Instead of lying to the American people about their role in the sequester cuts by pinning the blame for job losses on the GOP, Democrats should ask why their party insists on waging war against job creators by dreaming up ways to scare away jobs. Are they fearful that a real economic recovery will make job seekers less reliant on handouts, the pillar of the Democratic Party’s recovery plan (see: Why a Recovering Economy Could Be Bad for Democrats)?
Anti-job legislation forces job creators to stop hiring.
Anti-job legislation doesn’t have to become law to be damaging. When word gets out about the newest plan for Washington to extract money from employers the news will figure into hiring plans long before an anti-job bill makes it to the House or Senate floor. Businesses have to look ahead. The fact that midterm elections are next year won’t be lost on employers worrying about their bottom line.
Next year will also bring businesses the Affordable Care Act’s costs, fines, and penalties. Talk of raising the minimum wage persists (see: Guaranteed Hourly Wage Scam Burns Working Families), dovetailing with threats of immigration legislation that will put work permits in the hands of job seekers without skills. Threats of tax increases were resurrected last week with the announcement of the president’s newest budget scheme. In the midst of all the uncertainty, Democrats still feel it necessary to up the anti-job rhetoric by proposing legislation that threatens employers.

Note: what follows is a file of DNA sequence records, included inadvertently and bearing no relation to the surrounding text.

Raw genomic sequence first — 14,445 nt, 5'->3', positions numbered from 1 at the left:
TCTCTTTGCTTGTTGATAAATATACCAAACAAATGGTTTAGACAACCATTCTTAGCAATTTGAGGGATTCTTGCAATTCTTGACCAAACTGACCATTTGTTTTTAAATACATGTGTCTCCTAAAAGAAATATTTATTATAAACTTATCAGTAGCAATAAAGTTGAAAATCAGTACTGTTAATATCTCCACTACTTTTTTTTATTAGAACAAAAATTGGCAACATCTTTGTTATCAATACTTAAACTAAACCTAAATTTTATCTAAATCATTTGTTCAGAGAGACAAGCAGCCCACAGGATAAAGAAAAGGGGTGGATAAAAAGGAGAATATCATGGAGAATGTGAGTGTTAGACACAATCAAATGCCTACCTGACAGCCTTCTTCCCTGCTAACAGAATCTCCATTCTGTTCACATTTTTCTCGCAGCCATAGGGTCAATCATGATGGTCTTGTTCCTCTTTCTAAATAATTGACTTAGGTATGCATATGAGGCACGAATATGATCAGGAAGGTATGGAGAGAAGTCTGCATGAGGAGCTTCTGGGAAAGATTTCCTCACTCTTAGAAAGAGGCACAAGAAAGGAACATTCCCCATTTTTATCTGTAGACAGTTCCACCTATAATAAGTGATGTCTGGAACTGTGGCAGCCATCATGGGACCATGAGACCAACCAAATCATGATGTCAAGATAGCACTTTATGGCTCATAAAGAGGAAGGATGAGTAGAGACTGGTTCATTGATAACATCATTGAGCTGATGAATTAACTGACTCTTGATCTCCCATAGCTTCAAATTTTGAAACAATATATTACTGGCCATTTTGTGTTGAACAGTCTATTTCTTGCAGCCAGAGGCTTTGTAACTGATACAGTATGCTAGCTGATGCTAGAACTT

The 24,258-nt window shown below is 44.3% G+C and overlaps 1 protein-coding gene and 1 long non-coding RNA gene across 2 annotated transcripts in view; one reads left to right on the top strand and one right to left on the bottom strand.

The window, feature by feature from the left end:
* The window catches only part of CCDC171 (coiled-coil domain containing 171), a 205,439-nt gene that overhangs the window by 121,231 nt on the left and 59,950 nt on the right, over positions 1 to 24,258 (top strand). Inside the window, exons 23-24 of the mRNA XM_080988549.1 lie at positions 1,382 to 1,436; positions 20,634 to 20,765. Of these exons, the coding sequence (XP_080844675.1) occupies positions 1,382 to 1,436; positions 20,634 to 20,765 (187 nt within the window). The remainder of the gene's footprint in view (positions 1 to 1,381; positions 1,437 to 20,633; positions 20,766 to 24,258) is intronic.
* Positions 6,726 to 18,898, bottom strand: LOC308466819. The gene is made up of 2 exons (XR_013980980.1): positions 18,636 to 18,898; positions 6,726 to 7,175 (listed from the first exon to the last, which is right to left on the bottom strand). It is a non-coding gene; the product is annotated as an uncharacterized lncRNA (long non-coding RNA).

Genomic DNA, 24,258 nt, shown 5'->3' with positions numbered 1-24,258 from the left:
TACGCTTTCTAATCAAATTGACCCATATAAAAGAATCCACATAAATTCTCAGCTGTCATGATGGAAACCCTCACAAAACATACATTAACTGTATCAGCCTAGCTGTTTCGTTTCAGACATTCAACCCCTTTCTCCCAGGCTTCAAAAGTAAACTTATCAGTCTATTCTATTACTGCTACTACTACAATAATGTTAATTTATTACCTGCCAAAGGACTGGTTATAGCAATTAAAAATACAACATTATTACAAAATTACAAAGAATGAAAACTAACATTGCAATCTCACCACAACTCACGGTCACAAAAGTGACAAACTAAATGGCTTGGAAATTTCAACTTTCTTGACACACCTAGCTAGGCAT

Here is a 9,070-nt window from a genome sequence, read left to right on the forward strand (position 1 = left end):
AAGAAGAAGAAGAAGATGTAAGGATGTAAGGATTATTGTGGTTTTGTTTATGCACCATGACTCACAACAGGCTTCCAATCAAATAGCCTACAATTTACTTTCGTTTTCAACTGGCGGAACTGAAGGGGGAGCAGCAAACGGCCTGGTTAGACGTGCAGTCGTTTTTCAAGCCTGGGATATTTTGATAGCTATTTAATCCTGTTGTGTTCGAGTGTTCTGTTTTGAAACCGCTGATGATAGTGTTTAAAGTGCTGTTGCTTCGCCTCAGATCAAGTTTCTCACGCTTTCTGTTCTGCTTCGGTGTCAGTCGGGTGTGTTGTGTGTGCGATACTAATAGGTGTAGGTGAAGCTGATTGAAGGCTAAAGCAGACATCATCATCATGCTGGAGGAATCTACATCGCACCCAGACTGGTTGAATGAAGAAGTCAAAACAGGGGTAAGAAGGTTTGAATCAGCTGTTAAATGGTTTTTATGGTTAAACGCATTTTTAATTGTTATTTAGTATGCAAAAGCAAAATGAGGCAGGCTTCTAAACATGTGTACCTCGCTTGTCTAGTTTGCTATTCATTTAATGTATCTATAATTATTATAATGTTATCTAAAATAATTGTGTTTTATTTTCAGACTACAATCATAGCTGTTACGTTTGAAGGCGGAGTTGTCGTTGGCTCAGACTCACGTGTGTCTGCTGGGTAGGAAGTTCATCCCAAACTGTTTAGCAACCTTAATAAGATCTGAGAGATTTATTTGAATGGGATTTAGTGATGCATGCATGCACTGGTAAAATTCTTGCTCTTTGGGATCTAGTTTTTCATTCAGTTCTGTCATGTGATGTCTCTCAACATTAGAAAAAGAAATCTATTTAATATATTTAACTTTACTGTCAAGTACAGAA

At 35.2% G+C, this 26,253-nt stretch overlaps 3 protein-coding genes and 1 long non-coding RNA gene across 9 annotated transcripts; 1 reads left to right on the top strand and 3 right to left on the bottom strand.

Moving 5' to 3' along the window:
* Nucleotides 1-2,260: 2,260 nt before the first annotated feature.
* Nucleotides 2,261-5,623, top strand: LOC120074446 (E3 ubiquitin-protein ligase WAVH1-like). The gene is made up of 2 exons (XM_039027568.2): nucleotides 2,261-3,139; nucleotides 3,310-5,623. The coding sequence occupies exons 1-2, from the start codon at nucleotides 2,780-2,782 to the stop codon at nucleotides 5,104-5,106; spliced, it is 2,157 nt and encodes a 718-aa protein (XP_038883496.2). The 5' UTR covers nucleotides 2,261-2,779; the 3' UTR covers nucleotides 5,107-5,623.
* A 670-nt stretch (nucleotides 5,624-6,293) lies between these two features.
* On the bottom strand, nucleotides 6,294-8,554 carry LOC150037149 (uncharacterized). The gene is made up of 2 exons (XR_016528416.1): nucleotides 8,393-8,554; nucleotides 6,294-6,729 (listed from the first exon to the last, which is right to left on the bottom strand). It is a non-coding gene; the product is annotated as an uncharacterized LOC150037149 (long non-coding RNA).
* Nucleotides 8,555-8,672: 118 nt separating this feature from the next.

Mandatory benefits for part-time workers?
Do lawmakers understand that the long-term unemployed and underemployed are going to stay that way? Sure they do. That’s probably why Illinois Congresswoman Jan Schakowsky has been talking about justice while promoting H.R. 675, her Part-Time Worker Bill of Rights. In addition to requiring employers to provide health insurance benefits for their part-time employees,
This bill extends job-protected family and medical leave to part-time workers under the Family and Medical Leave Act. This bill would allow part-time workers to enroll and increase pro-rated benefits in their employers’ pension plan.¹
Employers who don’t pony up for health benefits would pay an employer responsibility penalty,² a good reason for businesses to dump their part-time workers if the bill or anything like it is ever seriously considered.
Fairness legislation means punishing employers.
“Fairness” is a terrible word. It means someone is going to pay more than they should for something we don’t need or want. 2013 brought us S. 84, the Paycheck Fairness Act and S. 168, the Fair Pay Act of 2013. Both bills insert government into the hiring process and threaten employers with discrimination claims. Nothing speaks to the war against job creators like opening the door to lawsuits against businesses. When business owners are threatened with having to ignore skills and hire on the basis of who is least likely to sue, they will decide that hiring is best deferred to another time.
Unemployed or underemployed? Job creators found other ways to get their work done.
The years have passed. Employers have moved on. The most distressing figure in the monthly jobs reports is the number of long-term unemployed. That number is not going anywhere. The figure for the underemployed, part-time workers who can’t find full-time work, is a shameful 7.6 million.³ The number of Americans in the labor force is the lowest in decades.
Nancy Pelosi’s trite response to March’s embarrassing jobs numbers dialed the clock back to 2009:
Today’s jobs report makes it clear: there is no time to waste to grow our economy and put people to work.4
This problem is no longer about time. It’s about waging war against job creators, turning them away from hiring and forcing them to find alternatives amidst threats from Capitol Hill. Washington may not care what it does with its money, but employers do. That’s why those jobs numbers are where they are.